Lyndon McLellan owned the L&M Convenience Mart in North Carolina for more than a decade when the IRS seized $107,000 from his bank account in 2014. He was accused of illegally “structuring” his payments to evade taxes. However, he was never charged with a crime and he took the case to court and the money was repaid to him in 2015, according to the Washington Post.
However, McLellan was still out on his legal fees and expenses until Feb. 2, when a judge ruled that the federal government should repay him $20,000.
“When the government takes people’s property without justification and then tries to walk away—what this decision really stands for is the idea that the government doesn’t get to put the cost of its mistake on the person who has done nothing wrong,” McLellan’s lawyer, Robert Johnson of the Institute for Justice, told The Daily Signal.
“When the government takes someone’s life and turns it upside down by taking their money through civil forfeiture and then realizes it’s made a mistake, the government has to be the one to bear the costs.”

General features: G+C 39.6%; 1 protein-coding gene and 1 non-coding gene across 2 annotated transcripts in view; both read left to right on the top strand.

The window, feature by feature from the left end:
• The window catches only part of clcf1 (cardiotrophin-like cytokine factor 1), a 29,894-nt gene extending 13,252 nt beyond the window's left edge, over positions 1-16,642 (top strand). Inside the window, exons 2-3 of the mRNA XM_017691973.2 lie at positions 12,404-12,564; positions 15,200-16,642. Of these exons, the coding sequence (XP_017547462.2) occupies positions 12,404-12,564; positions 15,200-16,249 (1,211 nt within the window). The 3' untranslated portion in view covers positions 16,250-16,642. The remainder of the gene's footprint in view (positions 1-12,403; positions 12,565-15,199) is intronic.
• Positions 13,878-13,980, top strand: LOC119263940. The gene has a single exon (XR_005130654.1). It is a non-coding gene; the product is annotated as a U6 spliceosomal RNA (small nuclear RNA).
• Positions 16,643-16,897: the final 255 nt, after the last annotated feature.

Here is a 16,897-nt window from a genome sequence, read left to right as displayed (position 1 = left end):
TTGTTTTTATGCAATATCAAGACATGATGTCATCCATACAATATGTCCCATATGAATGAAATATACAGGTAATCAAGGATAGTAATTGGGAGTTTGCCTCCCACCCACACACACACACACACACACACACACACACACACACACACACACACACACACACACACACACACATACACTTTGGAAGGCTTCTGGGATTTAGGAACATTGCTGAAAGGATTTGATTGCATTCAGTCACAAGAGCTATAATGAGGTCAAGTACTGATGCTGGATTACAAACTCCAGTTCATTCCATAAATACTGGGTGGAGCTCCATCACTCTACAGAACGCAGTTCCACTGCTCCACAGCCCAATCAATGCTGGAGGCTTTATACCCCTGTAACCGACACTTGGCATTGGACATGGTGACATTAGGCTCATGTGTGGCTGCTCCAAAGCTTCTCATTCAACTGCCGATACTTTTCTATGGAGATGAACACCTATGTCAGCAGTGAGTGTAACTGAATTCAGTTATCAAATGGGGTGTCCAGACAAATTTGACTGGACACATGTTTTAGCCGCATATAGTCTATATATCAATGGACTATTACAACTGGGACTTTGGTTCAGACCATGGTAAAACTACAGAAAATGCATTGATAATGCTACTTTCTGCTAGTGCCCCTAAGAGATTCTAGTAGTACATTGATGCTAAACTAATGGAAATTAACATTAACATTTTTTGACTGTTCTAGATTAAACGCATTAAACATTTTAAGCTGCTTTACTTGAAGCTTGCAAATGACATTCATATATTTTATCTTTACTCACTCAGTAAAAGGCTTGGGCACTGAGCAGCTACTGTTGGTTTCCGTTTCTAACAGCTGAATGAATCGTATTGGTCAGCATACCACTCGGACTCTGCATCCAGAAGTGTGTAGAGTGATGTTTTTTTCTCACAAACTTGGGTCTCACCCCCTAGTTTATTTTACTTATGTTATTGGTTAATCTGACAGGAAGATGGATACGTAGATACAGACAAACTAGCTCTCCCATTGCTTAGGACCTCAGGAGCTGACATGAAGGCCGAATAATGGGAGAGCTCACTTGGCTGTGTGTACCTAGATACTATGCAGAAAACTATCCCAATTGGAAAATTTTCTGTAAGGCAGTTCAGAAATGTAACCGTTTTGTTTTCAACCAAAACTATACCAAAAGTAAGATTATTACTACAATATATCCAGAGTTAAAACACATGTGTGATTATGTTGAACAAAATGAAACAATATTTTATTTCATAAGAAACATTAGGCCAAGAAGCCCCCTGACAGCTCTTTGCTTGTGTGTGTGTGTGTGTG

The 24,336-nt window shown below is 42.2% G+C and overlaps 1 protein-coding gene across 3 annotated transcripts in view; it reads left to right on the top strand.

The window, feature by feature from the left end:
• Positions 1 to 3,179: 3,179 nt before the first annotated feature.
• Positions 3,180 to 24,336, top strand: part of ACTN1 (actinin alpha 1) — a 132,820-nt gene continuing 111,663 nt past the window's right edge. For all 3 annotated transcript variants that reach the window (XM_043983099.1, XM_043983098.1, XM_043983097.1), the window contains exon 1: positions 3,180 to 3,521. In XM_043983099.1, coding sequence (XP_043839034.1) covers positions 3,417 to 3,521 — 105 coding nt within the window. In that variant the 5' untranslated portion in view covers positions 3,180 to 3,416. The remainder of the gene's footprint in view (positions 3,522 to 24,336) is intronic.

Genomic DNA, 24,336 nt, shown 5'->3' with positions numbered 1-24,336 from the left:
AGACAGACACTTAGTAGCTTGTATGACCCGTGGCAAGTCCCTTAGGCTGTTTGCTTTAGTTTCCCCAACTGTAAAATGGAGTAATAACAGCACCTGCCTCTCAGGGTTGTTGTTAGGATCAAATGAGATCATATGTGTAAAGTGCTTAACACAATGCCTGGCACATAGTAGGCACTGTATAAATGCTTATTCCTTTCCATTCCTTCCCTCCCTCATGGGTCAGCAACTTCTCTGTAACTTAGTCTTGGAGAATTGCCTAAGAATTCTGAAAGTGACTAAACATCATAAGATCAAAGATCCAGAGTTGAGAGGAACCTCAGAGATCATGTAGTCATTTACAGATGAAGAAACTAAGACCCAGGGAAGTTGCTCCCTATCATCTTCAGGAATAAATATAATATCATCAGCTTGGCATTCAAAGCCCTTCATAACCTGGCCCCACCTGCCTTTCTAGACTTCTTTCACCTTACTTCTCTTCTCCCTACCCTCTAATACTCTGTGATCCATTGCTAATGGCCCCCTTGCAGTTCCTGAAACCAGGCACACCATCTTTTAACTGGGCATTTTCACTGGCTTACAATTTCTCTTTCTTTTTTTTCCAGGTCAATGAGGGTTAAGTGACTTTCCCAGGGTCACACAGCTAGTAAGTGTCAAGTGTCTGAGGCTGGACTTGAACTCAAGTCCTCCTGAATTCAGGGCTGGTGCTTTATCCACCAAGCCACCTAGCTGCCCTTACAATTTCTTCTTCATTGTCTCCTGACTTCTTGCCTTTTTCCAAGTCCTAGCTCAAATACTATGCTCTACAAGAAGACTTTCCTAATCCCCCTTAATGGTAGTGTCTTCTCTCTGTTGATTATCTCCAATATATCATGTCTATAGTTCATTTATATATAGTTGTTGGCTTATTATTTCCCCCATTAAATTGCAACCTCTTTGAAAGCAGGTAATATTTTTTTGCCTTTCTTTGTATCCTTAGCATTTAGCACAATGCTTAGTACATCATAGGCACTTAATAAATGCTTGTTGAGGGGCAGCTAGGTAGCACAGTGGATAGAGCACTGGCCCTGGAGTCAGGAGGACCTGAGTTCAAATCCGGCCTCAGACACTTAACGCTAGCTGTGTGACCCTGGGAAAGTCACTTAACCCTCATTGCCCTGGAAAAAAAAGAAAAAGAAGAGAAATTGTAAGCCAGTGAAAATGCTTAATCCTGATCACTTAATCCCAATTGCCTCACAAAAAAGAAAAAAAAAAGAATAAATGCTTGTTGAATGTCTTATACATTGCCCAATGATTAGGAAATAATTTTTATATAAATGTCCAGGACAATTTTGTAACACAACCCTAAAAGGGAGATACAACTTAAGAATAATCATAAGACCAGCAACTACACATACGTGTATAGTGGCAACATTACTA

Judge James Fox ruled that McLellan had the right to demand repayment under the Civil Asset Forfeiture Reform Act of 2000.
Johnson said his client is thrilled with the outcome. “This is vindication that has been a long time coming. Lyndon did nothing wrong and it’s gratifying to see a federal judge stick up for that fact and to make things right,” he said.
When the case originally went to court, McLellan told The Daily Signal: “It’s not fair to the American people who work for a living that one day they can knock on the door, walk in their businesses, and say, ‘We just took your money.’
“ … I always thought your money was safe in the bank, but I wouldn’t say that now.”